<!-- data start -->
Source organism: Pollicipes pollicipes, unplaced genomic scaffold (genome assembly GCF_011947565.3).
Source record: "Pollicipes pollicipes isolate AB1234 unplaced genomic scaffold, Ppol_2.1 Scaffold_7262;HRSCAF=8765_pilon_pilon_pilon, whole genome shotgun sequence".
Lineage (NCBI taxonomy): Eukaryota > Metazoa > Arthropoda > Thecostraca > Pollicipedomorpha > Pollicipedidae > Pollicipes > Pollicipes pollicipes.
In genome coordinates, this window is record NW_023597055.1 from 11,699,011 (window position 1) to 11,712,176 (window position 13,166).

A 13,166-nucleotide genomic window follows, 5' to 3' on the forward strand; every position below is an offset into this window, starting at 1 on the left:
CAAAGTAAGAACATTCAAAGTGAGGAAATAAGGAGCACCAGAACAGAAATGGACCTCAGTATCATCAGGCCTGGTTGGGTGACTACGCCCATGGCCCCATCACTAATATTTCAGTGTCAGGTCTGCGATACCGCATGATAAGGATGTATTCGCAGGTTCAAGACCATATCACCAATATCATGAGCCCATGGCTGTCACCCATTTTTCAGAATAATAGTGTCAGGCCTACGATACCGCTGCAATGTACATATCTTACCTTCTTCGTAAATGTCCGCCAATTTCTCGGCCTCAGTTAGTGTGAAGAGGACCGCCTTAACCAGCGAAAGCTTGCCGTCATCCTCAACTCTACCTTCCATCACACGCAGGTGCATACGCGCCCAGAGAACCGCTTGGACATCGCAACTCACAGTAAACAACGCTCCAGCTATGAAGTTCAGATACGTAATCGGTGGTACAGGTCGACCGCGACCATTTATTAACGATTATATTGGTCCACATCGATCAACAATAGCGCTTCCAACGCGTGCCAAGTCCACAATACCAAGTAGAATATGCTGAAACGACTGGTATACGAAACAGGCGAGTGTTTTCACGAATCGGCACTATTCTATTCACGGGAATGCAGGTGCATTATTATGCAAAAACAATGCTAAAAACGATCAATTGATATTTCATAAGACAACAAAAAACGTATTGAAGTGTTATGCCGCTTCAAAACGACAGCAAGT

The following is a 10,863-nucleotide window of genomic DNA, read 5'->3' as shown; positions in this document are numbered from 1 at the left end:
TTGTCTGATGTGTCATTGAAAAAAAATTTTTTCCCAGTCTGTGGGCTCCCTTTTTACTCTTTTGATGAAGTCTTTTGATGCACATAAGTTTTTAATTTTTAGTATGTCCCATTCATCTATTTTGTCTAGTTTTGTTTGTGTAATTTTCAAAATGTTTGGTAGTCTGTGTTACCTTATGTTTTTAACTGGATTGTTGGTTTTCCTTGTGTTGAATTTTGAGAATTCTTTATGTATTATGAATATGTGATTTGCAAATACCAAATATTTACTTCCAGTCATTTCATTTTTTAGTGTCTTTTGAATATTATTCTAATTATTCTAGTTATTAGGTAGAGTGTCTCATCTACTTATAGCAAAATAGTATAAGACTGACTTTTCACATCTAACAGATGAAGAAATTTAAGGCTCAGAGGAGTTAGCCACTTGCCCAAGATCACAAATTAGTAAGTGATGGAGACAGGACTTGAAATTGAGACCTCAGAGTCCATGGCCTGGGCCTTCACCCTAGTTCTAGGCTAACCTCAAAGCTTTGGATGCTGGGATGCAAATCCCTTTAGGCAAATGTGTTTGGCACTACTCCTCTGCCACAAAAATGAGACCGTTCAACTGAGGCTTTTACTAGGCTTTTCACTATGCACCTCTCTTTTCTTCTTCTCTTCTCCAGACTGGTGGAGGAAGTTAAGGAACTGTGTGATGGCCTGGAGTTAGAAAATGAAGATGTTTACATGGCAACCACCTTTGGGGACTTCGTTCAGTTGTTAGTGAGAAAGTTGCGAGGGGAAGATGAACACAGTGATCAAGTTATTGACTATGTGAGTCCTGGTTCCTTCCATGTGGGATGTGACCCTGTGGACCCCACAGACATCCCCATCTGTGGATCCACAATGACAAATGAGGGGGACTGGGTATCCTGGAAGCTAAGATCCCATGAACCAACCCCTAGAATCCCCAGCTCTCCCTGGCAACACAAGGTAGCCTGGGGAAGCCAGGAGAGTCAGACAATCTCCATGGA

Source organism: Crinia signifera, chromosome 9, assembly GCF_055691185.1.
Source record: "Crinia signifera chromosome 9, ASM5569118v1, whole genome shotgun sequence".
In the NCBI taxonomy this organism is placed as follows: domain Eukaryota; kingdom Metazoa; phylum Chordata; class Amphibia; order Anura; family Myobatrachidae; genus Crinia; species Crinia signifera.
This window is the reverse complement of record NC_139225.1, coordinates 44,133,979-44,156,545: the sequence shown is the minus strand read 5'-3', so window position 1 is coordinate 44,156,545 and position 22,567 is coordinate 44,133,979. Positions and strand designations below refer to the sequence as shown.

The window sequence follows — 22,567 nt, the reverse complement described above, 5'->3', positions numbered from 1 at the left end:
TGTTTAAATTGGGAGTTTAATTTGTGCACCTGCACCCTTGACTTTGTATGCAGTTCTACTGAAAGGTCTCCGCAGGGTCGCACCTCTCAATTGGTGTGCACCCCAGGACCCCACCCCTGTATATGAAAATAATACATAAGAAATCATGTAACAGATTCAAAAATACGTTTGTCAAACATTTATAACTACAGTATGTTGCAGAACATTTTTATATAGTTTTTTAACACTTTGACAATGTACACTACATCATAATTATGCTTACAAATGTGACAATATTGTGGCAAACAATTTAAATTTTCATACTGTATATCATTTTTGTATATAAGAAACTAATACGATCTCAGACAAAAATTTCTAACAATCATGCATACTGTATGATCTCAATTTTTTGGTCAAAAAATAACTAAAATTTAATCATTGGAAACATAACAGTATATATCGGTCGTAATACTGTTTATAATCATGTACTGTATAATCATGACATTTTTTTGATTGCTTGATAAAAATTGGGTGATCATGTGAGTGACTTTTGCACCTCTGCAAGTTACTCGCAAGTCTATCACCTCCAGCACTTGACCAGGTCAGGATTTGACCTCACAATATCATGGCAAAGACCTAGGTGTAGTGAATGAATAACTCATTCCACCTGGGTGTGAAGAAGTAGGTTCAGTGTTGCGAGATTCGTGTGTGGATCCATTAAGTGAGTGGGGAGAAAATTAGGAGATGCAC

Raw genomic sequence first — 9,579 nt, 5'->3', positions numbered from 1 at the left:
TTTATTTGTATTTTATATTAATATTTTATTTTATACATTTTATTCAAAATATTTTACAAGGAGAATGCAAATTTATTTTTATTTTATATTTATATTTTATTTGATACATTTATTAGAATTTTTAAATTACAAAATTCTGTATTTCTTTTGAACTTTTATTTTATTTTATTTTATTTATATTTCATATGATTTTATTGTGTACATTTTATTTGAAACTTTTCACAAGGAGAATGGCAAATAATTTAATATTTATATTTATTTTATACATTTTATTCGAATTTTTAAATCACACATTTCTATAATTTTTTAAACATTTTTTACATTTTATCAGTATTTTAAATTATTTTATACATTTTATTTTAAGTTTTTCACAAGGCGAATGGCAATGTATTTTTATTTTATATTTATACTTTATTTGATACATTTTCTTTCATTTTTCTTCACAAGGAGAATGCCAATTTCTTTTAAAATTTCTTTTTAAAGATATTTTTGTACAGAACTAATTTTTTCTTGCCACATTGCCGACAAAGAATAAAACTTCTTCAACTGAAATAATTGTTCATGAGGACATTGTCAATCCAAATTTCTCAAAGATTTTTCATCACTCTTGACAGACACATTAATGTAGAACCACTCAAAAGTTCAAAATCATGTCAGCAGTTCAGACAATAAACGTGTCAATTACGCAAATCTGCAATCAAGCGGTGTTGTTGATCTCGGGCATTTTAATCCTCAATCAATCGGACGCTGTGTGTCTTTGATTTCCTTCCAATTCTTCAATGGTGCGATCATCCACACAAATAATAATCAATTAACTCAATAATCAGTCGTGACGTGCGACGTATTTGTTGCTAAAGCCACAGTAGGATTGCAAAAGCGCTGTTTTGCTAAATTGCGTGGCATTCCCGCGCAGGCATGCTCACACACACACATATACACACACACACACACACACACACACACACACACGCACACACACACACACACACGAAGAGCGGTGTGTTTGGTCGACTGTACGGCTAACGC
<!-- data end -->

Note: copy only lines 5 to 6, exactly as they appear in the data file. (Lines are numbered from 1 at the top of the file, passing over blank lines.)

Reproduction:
A 13,166-nucleotide genomic window follows, 5' to 3' on the forward strand; every position below is an offset into this window, starting at 1 on the left:
CAAAGTAAGAACATTCAAAGTGAGGAAATAAGGAGCACCAGAACAGAAATGGACCTCAGTATCATCAGGCCTGGTTGGGTGACTACGCCCATGGCCCCATCACTAATATTTCAGTGTCAGGTCTGCGATACCGCATGATAAGGATGTATTCGCAGGTTCAAGACCATATCACCAATATCATGAGCCCATGGCTGTCACCCATTTTTCAGAATAATAGTGTCAGGCCTACGATACCGCTGCAATGTACATATCTTACCTTCTTCGTAAATGTCCGCCAATTTCTCGGCCTCAGTTAGTGTGAAGAGGACCGCCTTAACCAGCGAAAGCTTGCCGTCATCCTCAACTCTACCTTCCATCACACGCAGGTGCATACGCGCCCAGAGAACCGCTTGGACATCGCAACTCACAGTAAACAACGCTCCAGCTATGAAGTTCAGATACGTAATCGGTGGTACAGGTCGACCGCGACCATTTATTAACGATTATATTGGTCCACATCGATCAACAATAGCGCTTCCAACGCGTGCCAAGTCCACAATACCAAGTAGAATATGCTGAAACGACTGGTATACGAAACAGGCGAGTGTTTTCACGAATCGGCACTATTCTATTCACGGGAATGCAGGTGCATTATTATGCAAAAACAATGCTAAAAACGATCAATTGATATTTCATAAGACAACAAAAAACGTATTGAAGTGTTATGCCGCTTCAAAACGACAGCAAGT